Last week we were very pleased to make 864 new images available to the public. In the DIU we had recently completed a batch of nearly 1000 high quality images from Readers Orders and Staff requests, so we handed these over to Library Digital Development Team to upload into LUNA http://images.is.ed.ac.uk/ . Of the images that could be made available to the public…
372 Images were added to the Western Medieval Manuscripts Collection
196 Images were added to the CRC Gallimaufry Collection
162 Images were added to the New College Collection
54 Images were added to the Roslin Institute Collection
11 Images were added to the Architectural Drawings Collection
10 Images were added to the Salvesen Collection
10 Images were added to the University of Edinburgh Collection and
8 Images were added to the Incunabula Collection
However, we are perhaps most excited to announce the new collection of ECA Rare Books http://images.is.ed.ac.uk/luna/servlet/s/j8mxaj . Elizabeth Quarmby Lawrence has been very busy cataloguing these books (see our earlier post http://libraryblogs.is.ed.ac.uk/diu/2013/10/16/gems-from-the-eca-rare-books-collection/ ) and tells us that the “Rare Books Collection of Edinburgh College of Art, includes about 1,500 items, which date from before 1489 to the twentieth century. Most of them are printed books; many of them are illustrated. It is particularly strong in books of the eighteenth and nineteenth centuries on architecture, design and ornament. There are also nineteenth-century photographs, examples of textile design, and early nineteenth-century hand-painted designs for Edinburgh Shawls. Many of the books originated in the collections of the institutions which preceded ECA: the drawing academy of the Board of Trustees for Manufactures in Scotland, and the School of Applied Art. This collection is now housed in the Centre for Research Collections in the Main Library”.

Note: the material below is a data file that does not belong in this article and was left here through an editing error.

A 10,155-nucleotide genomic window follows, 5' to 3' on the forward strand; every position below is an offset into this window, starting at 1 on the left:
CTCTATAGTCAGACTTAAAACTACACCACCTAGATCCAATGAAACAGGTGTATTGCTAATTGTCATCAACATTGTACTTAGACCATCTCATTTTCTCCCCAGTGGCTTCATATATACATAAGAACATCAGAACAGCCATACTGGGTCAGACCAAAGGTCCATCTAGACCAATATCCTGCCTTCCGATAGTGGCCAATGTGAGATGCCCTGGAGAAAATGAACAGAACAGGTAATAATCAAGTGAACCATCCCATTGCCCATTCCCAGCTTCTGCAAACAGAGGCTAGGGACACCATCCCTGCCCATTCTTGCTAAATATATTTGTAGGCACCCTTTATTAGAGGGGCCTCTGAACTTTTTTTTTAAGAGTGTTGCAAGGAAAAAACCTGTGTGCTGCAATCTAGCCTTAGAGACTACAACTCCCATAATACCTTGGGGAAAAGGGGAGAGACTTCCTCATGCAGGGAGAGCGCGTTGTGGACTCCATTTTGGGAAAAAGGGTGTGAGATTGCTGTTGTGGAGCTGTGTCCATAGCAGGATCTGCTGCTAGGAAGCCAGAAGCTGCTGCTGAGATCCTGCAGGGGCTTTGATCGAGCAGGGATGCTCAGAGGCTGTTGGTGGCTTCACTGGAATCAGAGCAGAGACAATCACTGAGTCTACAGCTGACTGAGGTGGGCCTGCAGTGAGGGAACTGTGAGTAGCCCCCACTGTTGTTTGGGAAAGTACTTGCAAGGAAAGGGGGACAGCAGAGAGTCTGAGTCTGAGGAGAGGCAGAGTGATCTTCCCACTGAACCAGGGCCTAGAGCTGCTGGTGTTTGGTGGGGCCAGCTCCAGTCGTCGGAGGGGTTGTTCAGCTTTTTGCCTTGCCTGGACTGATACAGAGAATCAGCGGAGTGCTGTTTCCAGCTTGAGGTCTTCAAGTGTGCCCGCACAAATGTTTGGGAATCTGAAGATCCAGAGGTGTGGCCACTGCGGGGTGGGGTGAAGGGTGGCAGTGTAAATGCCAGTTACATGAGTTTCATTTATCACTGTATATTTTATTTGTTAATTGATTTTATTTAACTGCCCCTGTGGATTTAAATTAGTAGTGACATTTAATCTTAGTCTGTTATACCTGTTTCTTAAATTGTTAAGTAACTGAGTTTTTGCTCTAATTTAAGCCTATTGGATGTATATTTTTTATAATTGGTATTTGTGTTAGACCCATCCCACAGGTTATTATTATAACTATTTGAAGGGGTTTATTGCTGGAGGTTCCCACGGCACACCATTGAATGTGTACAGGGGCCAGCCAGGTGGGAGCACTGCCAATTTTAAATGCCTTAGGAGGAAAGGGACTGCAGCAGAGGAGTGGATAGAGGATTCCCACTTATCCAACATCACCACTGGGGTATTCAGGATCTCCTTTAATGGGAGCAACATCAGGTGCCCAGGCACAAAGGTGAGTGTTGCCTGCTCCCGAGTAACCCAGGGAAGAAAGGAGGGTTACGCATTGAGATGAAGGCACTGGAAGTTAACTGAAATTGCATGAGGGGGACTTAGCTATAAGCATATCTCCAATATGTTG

Making new images available requires a real team effort, and I’d like to say a special thanks to Deputy Photographer Malcolm Brown, Scott Renton & all the Library Digital Development Team, and of course Elizabeth Quarmby Lawrence for all the metadata!
Susan Pettigrew, Photographer
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